And now you know…
The real “Lone Ranger,” it turns out, was an African American man named Bass Reeves, who the legend was based upon. Perhaps not surprisingly, many aspects of his life were written out of the story, including his ethnicity. The basics remained the same: a lawman hunting bad guys, accompanied by a Native American, riding on a white horse, and with a silver trademark.
Historians of the American West have also, until recently, ignored the fact that this man was African American, a free black man who headed West to find himself less subject to the racist structure of the established Eastern and Southern states.
While historians have largely overlooked Reeves, there have been a few notable works on him. Vaunda Michaux Nelson’s book, Bad News for Outlaws: The Remarkable Life of Bass Reeves, Deputy U.S. Marshal, won the 2010 Coretta Scott King Award for best author. Arthur Burton released an overview of the man’s life a few years ago. Black Gun, Silver Star: The Life and Legend of Frontier Marshal Bass Reeves recounts that Reeves was born into a life of slavery in 1838. His slave-keeper brought him along as another personal servant when he went off to fight with the Confederate Army, during the Civil War.
Reeves took the chaos that ensued during the war to escape for freedom, after beating his “master” within an inch of his life, or according to some sources, to death. Perhaps the most intruiging thing about this escape was that Reeves only beat his enslaver after the latter lost sorely at a game of cards with Reeves and attacked him.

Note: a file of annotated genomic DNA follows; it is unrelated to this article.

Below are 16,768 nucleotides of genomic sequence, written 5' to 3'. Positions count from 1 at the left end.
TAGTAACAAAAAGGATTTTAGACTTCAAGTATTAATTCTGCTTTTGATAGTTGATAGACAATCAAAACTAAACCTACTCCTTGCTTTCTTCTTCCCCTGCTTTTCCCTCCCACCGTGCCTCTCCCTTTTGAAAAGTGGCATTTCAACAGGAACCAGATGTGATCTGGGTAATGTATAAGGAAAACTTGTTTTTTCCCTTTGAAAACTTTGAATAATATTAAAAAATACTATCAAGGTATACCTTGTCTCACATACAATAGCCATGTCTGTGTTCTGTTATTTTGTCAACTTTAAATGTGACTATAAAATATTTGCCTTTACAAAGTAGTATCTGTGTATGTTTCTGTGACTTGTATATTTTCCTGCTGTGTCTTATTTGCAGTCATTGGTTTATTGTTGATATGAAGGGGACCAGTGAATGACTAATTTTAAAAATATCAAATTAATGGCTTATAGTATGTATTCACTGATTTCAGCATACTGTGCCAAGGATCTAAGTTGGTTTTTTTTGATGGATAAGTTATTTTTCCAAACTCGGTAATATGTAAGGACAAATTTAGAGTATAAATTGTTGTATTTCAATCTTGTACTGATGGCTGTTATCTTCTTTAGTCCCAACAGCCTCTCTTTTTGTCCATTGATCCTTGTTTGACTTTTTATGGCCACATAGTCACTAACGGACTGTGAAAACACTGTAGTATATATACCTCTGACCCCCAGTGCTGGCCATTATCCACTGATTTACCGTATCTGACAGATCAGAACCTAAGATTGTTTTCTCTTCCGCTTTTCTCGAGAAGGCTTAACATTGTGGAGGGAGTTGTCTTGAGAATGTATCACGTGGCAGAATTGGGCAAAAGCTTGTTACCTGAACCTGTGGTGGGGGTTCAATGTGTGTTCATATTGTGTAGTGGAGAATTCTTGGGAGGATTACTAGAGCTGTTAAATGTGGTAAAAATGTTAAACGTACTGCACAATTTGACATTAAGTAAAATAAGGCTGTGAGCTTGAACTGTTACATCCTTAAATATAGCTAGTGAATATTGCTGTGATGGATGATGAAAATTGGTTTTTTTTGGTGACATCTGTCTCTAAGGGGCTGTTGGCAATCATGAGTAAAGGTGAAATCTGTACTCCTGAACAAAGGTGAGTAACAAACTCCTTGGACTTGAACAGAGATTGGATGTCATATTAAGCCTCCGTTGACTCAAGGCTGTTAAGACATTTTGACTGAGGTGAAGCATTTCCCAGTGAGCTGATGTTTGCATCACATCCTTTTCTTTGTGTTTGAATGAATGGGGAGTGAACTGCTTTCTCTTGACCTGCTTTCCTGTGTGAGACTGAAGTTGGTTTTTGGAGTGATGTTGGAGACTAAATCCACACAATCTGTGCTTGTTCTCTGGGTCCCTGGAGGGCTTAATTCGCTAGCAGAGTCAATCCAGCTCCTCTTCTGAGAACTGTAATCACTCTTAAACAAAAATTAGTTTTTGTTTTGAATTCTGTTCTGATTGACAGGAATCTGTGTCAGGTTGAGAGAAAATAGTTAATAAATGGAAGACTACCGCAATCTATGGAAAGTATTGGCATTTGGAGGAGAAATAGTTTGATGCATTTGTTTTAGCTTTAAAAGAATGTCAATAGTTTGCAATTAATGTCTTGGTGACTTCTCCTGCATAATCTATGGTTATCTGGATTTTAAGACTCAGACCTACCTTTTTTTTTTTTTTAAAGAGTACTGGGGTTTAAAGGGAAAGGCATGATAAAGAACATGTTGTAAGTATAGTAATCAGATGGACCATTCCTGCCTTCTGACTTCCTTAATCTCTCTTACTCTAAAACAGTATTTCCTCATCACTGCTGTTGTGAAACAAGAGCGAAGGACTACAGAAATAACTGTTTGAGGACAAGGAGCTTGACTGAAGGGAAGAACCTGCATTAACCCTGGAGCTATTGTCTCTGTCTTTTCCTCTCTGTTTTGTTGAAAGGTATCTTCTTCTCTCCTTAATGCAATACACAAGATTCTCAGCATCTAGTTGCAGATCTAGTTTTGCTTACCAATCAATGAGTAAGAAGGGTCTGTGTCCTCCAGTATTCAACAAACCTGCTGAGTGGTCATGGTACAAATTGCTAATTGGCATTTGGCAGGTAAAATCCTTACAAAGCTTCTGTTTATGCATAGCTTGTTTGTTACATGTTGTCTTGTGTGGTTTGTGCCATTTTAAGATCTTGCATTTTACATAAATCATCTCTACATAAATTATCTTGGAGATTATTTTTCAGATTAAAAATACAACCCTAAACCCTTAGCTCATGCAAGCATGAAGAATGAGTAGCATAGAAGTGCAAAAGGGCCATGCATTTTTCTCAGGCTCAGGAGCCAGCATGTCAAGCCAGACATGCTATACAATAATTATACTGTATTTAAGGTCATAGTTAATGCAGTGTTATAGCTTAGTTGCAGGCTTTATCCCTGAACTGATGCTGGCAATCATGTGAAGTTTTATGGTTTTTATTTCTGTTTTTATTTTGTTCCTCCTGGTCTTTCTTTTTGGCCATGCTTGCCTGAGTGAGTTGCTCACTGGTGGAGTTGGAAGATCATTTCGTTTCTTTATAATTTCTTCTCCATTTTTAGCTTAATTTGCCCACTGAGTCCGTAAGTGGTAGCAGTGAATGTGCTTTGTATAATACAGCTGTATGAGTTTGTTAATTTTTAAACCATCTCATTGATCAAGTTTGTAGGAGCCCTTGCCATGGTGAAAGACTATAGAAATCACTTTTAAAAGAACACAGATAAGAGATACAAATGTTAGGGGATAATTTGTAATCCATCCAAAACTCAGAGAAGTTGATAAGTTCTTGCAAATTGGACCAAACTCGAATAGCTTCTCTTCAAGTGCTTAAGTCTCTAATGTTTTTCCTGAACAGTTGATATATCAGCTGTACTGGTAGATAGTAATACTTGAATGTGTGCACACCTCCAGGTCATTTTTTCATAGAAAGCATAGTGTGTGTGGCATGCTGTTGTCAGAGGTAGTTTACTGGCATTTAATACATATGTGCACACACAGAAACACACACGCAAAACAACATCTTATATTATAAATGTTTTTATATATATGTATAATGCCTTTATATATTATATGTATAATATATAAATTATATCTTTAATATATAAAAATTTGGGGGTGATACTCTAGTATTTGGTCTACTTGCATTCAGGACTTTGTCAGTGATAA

After successfully defending himself from this attack, he knew that there was no way he would be allowed to live if he stuck around.
Reeves fled to the then Indian Territory of today’s Oklahoma and lived harmoniously among the Seminole and Creek Nations of Native American Indians.
After the Civil War finally concluded, he married and eventually fathered ten children, making his living as a Deputy U.S. Marshall in Arkansas and the Indian Territory. If this surprises you, it should, as Reeves was the first African American to ever hold such a position.
Burton explains that it was at this point that the Lone Ranger story comes in to play. Reeves was described as a “master of disguises”. He used these disguises to track down wanted criminals, even adopting similar ways of dressing and mannerisms to meet and fit in with the fugitives, in order to identify them.
Reeves kept and gave out silver coins as a personal trademark of sorts, just like the Lone Ranger’s silver bullets. Of course, the recent Disney adaptation of the Lone Ranger devised a clever and meaningful explanation for the silver bullets in the classic tales. For the new Lone Ranger, the purposes was to not wantonly expend ammunition and in so doing devalue human life. But in the original series, there was never an explanation given, as this was simply something originally adapted from Reeves’ personal life and trademarking of himself. For Reeves, it had a very different meaning, he would give out the valuable coins to ingratiate himself to the people wherever he found himself working, collecting bounties. In this way, a visit from the real “Lone Ranger” meant only good fortune for the town: a criminal off the street and perhaps a lucky silver coin.
Like the Lone Ranger, Reeves was also expert crack shot with a gun. According to legend, shooting competitions had an informal ban on allowing him to enter. Like the Lone Ranger, Reeves rode a white horse throughout almost all of his career, at one point riding a light grey one as well.